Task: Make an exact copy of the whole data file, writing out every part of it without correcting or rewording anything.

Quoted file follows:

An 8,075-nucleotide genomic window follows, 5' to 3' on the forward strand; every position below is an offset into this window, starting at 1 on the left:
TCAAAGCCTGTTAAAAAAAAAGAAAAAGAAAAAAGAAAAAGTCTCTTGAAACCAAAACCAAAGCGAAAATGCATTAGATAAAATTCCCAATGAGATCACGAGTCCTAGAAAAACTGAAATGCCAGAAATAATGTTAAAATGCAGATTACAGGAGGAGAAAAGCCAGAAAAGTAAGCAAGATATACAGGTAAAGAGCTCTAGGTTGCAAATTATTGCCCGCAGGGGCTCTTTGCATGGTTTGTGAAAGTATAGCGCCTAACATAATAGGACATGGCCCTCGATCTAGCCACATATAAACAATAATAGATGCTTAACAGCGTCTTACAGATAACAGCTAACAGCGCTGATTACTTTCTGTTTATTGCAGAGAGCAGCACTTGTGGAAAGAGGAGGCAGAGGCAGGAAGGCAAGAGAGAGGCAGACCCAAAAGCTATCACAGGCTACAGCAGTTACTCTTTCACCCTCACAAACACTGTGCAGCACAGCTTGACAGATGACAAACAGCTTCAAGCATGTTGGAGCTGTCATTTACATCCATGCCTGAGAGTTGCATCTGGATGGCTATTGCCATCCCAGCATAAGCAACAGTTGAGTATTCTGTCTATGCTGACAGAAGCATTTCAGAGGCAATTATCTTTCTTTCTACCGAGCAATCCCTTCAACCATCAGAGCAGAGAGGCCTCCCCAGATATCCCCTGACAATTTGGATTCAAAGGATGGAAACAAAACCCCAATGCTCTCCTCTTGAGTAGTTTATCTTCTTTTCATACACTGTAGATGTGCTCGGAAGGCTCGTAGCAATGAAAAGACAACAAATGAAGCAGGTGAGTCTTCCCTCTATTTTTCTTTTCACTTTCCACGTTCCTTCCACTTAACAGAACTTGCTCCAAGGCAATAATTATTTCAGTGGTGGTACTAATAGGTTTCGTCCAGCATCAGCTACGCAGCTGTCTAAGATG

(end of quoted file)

An 8,075-nucleotide genomic window follows, 5' to 3' on the forward strand; every position below is an offset into this window, starting at 1 on the left:
TCAAAGCCTGTTAAAAAAAAAGAAAAAGAAAAAAGAAAAAGTCTCTTGAAACCAAAACCAAAGCGAAAATGCATTAGATAAAATTCCCAATGAGATCACGAGTCCTAGAAAAACTGAAATGCCAGAAATAATGTTAAAATGCAGATTACAGGAGGAGAAAAGCCAGAAAAGTAAGCAAGATATACAGGTAAAGAGCTCTAGGTTGCAAATTATTGCCCGCAGGGGCTCTTTGCATGGTTTGTGAAAGTATAGCGCCTAACATAATAGGACATGGCCCTCGATCTAGCCACATATAAACAATAATAGATGCTTAACAGCGTCTTACAGATAACAGCTAACAGCGCTGATTACTTTCTGTTTATTGCAGAGAGCAGCACTTGTGGAAAGAGGAGGCAGAGGCAGGAAGGCAAGAGAGAGGCAGACCCAAAAGCTATCACAGGCTACAGCAGTTACTCTTTCACCCTCACAAACACTGTGCAGCACAGCTTGACAGATGACAAACAGCTTCAAGCATGTTGGAGCTGTCATTTACATCCATGCCTGAGAGTTGCATCTGGATGGCTATTGCCATCCCAGCATAAGCAACAGTTGAGTATTCTGTCTATGCTGACAGAAGCATTTCAGAGGCAATTATCTTTCTTTCTACCGAGCAATCCCTTCAACCATCAGAGCAGAGAGGCCTCCCCAGATATCCCCTGACAATTTGGATTCAAAGGATGGAAACAAAACCCCAATGCTCTCCTCTTGAGTAGTTTATCTTCTTTTCATACACTGTAGATGTGCTCGGAAGGCTCGTAGCAATGAAAAGACAACAAATGAAGCAGGTGAGTCTTCCCTCTATTTTTCTTTTCACTTTCCACGTTCCTTCCACTTAACAGAACTTGCTCCAAGGCAATAATTATTTCAGTGGTGGTACTAATAGGTTTCGTCCAGCATCAGCTACGCAGCTGTCTAAGATG